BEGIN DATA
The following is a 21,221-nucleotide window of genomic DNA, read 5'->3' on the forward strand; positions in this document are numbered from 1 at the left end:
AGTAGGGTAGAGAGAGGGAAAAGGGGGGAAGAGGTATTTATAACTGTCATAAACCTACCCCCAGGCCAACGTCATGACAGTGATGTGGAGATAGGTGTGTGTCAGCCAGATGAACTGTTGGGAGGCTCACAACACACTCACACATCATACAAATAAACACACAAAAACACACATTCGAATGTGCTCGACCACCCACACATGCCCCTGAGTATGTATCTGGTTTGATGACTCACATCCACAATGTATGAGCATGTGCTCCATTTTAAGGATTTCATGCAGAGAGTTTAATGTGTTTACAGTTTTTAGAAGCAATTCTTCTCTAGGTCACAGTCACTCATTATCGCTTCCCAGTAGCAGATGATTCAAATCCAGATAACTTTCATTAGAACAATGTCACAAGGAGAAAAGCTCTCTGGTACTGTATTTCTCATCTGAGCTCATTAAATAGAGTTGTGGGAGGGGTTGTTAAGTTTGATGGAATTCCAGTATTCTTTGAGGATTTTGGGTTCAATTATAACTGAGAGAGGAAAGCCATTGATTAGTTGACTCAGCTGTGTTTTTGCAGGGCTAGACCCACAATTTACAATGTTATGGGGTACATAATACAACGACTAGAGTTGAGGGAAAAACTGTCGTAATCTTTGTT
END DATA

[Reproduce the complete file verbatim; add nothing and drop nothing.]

The following is a 21,221-nucleotide window of genomic DNA, read 5'->3' on the forward strand; positions in this document are numbered from 1 at the left end:
AGTAGGGTAGAGAGAGGGAAAAGGGGGGAAGAGGTATTTATAACTGTCATAAACCTACCCCCAGGCCAACGTCATGACAGTGATGTGGAGATAGGTGTGTGTCAGCCAGATGAACTGTTGGGAGGCTCACAACACACTCACACATCATACAAATAAACACACAAAAACACACATTCGAATGTGCTCGACCACCCACACATGCCCCTGAGTATGTATCTGGTTTGATGACTCACATCCACAATGTATGAGCATGTGCTCCATTTTAAGGATTTCATGCAGAGAGTTTAATGTGTTTACAGTTTTTAGAAGCAATTCTTCTCTAGGTCACAGTCACTCATTATCGCTTCCCAGTAGCAGATGATTCAAATCCAGATAACTTTCATTAGAACAATGTCACAAGGAGAAAAGCTCTCTGGTACTGTATTTCTCATCTGAGCTCATTAAATAGAGTTGTGGGAGGGGTTGTTAAGTTTGATGGAATTCCAGTATTCTTTGAGGATTTTGGGTTCAATTATAACTGAGAGAGGAAAGCCATTGATTAGTTGACTCAGCTGTGTTTTTGCAGGGCTAGACCCACAATTTACAATGTTATGGGGTACATAATACAACGACTAGAGTTGAGGGAAAAACTGTCGTAATCTTTGTT